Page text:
Milwaukee Public Museum Researcher Discusses Discovery Of New Hispaniola Vine Boa
There are three species of boa on the island of Hispaniola, the Caribbean island where the Dominican Republic and Haiti are located. But now, a fourth species has been discovered — the first new species to come off the island in 133 years.
This boa, a Hispaniolan Vine Boa, is very small and was discovered in 2020 in the tropical dry forests by Miguel Landestoy during a night survey.
To confirm the discovery, Landestoy enlisted the help of Milwaukee Public Museum Curator Emeritus of Herpetology, Robert Henderson, and researcher Dr. Graham Reynolds from the University of North Carolina Asheville.
Dr. Reynolds explains the habitat of Hispaniola is what makes it such a good place for boas.
"The amazing thing about the island of Hispaniola is how topographically diverse it is. In other words, there are a bunch of mountains. And those mountains provide a whole bunch of different habitat types," he says.
Henderson and Dr. Reynolds both say it was the size and shape of the new boas' head that piqued their interest.
"From the very first photograph that we saw ... we both sort of had this feeling of OK this is not something we have seen before. This is not familiar; this is very exciting," says Reynolds.
As boas go, the Hispaniolan Vine Boa is very small and slender, and could even be the smallest boa in the world according to Reynolds. The samples found were adults, but when it comes to estimating how big it can grow, he notes only time and more sample sizes will tell. However, based on information known about other similar boa species, the researchers don't expect the boa to get much bigger.
"That is going to be our goal moving forward is to see if we can find a lot more of these boas, get a better estimate of how big they might actually be able to get," Reynolds notes.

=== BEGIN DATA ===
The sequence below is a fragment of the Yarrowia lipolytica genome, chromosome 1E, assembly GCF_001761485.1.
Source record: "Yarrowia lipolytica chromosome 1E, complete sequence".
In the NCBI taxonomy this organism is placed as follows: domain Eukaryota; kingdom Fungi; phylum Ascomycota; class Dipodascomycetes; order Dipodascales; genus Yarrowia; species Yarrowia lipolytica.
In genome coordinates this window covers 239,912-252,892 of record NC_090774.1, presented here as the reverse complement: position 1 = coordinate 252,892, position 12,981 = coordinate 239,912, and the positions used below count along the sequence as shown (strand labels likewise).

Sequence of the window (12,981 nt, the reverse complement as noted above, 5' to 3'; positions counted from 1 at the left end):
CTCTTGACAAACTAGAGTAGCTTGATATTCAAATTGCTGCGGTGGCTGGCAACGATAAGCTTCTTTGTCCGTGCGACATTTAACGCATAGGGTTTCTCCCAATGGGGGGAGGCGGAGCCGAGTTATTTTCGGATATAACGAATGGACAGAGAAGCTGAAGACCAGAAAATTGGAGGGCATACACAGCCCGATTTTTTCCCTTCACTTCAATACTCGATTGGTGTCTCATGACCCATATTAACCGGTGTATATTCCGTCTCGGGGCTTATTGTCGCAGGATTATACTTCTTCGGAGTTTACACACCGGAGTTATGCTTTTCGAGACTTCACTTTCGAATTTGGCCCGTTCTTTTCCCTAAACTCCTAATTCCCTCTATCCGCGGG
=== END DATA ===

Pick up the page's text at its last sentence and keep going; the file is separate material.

This new species is in danger of experiencing rapid habitat loss. Henderson notes that this discovery highlights the need for conservation efforts in rainforests and other habitats where there could be other undiscovered animals.
"We don't know how large this population is, but we feel it is probably a very localized population, and that concerns us a great deal. Especially if there's a lot of human activity in the neighborhood there — with the further disruption of the habitat. But again, that applies to virtually all islands in the West Indies. It's an ongoing problem, and it's not going to get better," explains Henderson.
The pair agree that you should be excited about this discovery, even if you aren't into snakes.
"One of my favorite things to talk to people about is the depth and breadth of biodiversity. I mean, for us as humans to be able to appreciate the amount of biodiversity on this planet is already astounding," Dr. Reynolds says. "And for us to be able to appreciate the fact that here you have, you know, a relatively large vertebrate predator on an island — it's been well studied for centuries — that had not been recorded as part of the scientific understanding. I mean, that's just remarkable."